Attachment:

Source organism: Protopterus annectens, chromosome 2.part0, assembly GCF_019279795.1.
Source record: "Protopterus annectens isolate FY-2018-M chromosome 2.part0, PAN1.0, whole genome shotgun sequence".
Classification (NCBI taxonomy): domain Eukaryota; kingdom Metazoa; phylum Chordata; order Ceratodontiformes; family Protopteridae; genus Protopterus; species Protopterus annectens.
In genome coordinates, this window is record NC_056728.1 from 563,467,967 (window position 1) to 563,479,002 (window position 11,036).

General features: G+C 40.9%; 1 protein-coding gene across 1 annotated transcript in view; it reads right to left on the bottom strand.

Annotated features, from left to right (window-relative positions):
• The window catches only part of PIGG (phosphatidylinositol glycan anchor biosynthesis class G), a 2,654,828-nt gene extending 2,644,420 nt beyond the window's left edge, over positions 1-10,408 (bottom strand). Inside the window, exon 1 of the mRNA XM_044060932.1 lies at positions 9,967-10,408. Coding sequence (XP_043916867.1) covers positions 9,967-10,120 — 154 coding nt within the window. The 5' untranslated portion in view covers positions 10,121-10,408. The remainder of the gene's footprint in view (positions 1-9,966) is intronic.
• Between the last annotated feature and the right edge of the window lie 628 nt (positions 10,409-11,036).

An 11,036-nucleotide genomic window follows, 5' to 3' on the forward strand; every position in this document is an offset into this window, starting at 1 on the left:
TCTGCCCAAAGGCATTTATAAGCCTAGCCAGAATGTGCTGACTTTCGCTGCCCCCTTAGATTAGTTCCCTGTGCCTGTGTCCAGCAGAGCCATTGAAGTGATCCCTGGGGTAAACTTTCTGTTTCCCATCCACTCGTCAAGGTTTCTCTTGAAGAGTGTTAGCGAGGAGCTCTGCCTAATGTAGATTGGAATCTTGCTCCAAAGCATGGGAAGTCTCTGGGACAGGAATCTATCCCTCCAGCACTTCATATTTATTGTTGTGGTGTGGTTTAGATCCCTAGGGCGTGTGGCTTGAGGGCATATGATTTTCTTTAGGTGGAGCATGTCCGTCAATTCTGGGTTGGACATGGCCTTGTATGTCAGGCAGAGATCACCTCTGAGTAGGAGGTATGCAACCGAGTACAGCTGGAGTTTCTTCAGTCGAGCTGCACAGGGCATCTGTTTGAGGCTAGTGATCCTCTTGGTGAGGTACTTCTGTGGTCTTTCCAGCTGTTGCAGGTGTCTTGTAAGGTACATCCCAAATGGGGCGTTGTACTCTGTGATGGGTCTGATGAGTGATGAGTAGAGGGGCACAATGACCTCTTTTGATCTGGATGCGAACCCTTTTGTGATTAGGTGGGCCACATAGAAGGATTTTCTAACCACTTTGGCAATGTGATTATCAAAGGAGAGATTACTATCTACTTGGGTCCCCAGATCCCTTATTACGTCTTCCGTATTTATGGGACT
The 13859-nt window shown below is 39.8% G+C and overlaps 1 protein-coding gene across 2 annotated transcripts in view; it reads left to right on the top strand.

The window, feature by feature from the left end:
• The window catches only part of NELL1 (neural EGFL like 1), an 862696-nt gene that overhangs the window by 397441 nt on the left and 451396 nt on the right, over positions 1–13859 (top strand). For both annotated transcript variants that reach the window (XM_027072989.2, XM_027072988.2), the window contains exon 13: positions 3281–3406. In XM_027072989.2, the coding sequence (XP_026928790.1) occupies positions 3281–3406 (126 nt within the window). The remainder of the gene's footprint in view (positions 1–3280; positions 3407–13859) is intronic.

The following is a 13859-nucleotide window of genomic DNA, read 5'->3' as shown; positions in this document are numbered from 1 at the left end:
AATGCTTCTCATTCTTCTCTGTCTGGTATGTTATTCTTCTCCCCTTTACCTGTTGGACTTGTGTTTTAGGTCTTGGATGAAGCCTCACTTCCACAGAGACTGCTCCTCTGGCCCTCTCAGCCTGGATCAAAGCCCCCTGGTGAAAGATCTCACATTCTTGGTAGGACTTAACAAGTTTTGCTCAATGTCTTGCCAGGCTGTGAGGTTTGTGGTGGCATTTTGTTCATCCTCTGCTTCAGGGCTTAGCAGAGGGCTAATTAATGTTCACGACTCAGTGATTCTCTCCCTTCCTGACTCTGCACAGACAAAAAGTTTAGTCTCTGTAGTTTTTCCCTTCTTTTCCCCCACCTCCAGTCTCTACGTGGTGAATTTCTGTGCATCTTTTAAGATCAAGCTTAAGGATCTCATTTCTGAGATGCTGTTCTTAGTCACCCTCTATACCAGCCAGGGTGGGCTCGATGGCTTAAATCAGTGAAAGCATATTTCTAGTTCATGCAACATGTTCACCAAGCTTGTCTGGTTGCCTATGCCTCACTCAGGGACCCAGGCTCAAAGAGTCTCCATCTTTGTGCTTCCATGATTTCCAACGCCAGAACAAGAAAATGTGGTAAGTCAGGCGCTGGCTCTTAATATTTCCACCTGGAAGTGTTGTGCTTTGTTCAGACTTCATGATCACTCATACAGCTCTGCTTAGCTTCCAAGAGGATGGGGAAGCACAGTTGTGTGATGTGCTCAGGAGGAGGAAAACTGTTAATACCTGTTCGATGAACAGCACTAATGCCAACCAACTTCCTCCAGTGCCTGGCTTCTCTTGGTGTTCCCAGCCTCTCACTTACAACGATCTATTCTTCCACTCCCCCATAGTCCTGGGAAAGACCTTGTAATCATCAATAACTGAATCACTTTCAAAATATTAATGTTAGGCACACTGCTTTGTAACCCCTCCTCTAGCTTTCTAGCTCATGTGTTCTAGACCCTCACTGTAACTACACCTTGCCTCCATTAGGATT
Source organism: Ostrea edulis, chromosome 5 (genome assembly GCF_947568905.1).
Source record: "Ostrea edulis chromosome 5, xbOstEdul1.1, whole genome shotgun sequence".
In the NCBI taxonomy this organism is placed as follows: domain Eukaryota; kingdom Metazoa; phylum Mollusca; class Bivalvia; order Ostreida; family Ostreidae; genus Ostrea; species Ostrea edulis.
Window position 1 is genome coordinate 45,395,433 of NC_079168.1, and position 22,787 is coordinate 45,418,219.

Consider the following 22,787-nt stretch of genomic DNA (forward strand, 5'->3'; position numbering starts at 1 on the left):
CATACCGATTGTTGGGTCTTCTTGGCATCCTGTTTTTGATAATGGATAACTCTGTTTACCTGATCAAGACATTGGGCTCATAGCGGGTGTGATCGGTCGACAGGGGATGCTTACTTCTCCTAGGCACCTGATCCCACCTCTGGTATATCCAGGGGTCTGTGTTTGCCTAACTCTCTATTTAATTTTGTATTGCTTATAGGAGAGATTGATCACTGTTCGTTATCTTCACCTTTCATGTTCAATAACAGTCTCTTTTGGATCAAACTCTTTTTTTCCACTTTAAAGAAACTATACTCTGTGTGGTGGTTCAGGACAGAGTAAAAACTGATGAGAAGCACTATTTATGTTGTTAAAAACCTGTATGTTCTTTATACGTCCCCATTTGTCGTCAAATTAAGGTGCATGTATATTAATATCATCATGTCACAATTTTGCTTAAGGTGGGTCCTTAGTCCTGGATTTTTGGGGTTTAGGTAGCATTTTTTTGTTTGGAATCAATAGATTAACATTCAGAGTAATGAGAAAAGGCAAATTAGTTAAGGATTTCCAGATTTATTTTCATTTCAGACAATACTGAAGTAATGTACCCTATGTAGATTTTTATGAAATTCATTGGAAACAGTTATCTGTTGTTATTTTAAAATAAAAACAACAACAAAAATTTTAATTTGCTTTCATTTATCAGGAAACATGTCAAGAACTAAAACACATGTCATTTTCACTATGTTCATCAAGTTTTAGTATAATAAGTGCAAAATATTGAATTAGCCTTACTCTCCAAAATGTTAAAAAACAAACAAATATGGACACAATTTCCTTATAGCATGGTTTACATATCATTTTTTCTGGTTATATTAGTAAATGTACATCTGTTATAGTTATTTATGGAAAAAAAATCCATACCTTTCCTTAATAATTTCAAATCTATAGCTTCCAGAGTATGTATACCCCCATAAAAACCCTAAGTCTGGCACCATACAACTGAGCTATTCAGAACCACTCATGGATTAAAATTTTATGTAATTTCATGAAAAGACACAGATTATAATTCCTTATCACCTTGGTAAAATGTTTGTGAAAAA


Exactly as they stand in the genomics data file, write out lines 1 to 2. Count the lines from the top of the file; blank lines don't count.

Source organism: Protopterus annectens, chromosome 2.part0, assembly GCF_019279795.1.
Source record: "Protopterus annectens isolate FY-2018-M chromosome 2.part0, PAN1.0, whole genome shotgun sequence".